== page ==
Lacuna Voices is also enacting a process that isn’t common in journalism; providing a full read back to anyone who shares their story. “Everything, including the picture and headline, is seen by the journalist and interviewee before it goes to print,” Punteha tells me. The purpose is to build trust and provide full transparency from conception to publication.
If you’re an entry-level journalist working in a newsroom though, it might simply not be practical to spend time going through drafts with sources, and there are strong arguments as to why read backs aren’t always a good idea. But, within mental health reporting, it’s worth thinking about how you make sure you’re as honest as possible with sources about how they’ll be portrayed.
“You have to decide what kind of journalist you want to be. You have a right to advocate for your interviewees and to refuse to talk about areas of mental health that makes you uncomfortable.”
Punteha Van Terheyden
Sometimes, especially as a entry-level reporter, you may even be asked to write a piece about mental health that doesn’t align with your values. Punteha has been there herself when nationals pushed her to doorstep grieving families. When she was turned away, the newsdesk would tell her to try a second time. She’d either refuse to go back, or quietly drew her own boundaries. She doesn’t feel bad about this, because she says those families deserved her empathy.
For junior journalists, it’s not always possible to refuse to do a job you are asked to do by a more senior member of staff. Punteha understands the pressure to follow what your editor tells you to do, but believes in setting your ethical boundaries. “You have to decide what kind of journalist you want to be,” she argues. “You have a right to advocate for your interviewees and to refuse to talk about areas of mental health that makes you uncomfortable.”
It’s Vital To Seek Out A Range Of Stories
If you’re under pressure and unsure of where to draw your ethical boundary, Marverine Cole suggests picking your battles. “Suggest your ideas. If you’re not getting anywhere, you have to decide if you want to stay. But you can also write your own stories on your blog and be emailing your portfolio to companies you do want to work for,” she advises.
Marverine won Journalist of the Year at the 2019 Mind Media Awards for her BBC Radio 4 Documentary, Black Girls Don’t Cry. She’s worked in TV and Radio for over 30 years as a reporter, producer and news presenter. With this wealth of experience behind her, Marverine tells me that mental health journalism isn’t any different to other areas of journalism, in that it boils down to finding original stories with interesting, diverse contributors.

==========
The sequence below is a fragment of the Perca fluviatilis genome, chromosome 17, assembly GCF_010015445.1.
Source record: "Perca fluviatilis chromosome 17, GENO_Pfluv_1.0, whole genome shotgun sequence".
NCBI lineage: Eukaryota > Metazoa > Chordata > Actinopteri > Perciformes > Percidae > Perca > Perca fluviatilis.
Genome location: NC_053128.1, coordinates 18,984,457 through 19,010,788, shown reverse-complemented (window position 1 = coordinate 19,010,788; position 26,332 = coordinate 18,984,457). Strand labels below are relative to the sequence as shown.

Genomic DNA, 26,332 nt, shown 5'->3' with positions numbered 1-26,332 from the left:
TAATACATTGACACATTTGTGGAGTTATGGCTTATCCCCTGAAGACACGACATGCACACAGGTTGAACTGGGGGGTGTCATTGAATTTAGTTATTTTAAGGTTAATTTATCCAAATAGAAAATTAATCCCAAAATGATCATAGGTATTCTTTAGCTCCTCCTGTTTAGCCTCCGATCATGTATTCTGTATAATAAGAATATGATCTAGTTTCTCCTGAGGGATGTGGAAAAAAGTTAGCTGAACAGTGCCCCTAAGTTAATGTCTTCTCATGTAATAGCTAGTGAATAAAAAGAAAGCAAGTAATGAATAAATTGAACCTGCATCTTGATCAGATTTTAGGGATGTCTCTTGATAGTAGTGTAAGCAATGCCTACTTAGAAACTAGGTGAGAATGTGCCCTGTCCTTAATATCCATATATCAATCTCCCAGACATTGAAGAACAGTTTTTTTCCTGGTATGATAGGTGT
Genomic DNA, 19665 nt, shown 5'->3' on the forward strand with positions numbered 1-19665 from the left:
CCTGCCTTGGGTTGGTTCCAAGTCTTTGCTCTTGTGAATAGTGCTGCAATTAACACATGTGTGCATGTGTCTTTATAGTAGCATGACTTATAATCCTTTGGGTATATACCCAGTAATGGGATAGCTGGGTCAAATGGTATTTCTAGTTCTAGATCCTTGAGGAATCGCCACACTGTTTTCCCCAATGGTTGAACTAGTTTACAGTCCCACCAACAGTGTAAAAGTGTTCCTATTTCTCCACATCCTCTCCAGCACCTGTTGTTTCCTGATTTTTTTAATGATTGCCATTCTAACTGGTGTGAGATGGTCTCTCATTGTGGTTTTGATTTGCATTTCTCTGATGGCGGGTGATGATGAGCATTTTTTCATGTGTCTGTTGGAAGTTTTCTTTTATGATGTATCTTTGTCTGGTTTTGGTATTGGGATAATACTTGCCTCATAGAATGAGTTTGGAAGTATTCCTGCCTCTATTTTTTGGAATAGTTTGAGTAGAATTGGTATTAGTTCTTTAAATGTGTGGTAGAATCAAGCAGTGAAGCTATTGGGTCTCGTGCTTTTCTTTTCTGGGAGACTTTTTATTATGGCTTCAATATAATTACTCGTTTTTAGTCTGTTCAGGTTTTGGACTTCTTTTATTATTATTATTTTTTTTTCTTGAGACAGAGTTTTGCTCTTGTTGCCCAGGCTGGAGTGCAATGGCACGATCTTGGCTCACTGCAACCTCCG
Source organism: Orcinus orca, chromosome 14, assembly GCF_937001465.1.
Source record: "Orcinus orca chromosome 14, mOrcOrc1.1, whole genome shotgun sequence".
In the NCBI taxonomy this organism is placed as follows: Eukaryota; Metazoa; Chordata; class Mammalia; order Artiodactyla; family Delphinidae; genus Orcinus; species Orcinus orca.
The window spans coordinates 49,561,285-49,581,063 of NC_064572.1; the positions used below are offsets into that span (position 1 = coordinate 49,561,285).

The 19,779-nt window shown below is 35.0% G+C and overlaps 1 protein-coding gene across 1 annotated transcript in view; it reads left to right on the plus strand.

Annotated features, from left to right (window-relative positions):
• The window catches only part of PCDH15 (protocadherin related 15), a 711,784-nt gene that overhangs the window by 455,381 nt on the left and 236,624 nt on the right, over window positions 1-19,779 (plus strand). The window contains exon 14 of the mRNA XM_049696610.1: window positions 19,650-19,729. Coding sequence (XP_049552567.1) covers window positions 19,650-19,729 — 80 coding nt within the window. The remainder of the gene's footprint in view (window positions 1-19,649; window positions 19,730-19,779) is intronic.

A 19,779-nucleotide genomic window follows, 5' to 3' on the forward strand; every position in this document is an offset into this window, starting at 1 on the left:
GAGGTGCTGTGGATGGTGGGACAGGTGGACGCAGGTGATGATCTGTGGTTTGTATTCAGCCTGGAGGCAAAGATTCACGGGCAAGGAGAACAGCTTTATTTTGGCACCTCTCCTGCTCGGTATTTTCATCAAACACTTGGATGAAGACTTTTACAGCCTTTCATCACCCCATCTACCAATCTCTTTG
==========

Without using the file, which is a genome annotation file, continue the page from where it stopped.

When reporting on disability it is vital to seek out a range of voices. “It often feels to me that there is only one voice when it comes to mental health. One which is young, middle class, and white,” Marverine says.
“Therefore, when researching a story, I would suggest you try and go beyond just relying on case studies from a charity press office. Instead go and search in social media group, contact grassroots community organisations. Talk to people. This way, you might find a range of contributors for your story. You end up offering the reader an appreciation of the intersectionality of experiences.”
“It often feels to me that there is only one voice when it comes to mental health. One which is young, middle class, and white.”
Providing your audience with an understanding of different experiences of mental health is not an exercise in diversity box-ticking. It is a public health necessity. Culturally aware mental health treatments are severely lacking in the NHS and form part of the problem when it comes to the stark inequalities in the system, which is something that Marverine explores in her documentary.
Black people are 40 percent more likely to access treatment through the police or criminal justice system and are four times as likely to be detained under the Mental Health Act. And while half of LGBTQ+ people experienced depression in the last year, one in seven avoid seeking healthcare for fear of discrimination.
The statistics show that our mental health system is deeply flawed. Knowing this, Marverine feels more mental health journalism needs to be solutions-focused. “It’s great to have voices talking about their experiences but without an understanding of underlying causes nothing is going to improve,” she argues. “Do the job that journalists are meant to do; hold power to account and get to the root of the problem. Quiz councillors, policy makers and health organisations about their policy. Ask them ‘What now?’. Our audience expects it.”
If you’ve been affected by any of the issues in this story, you can reach help from a number of places. The Samaritans are available 24/7 on 116 123 and you can also contact them through their website. You can see a list of other organisations here.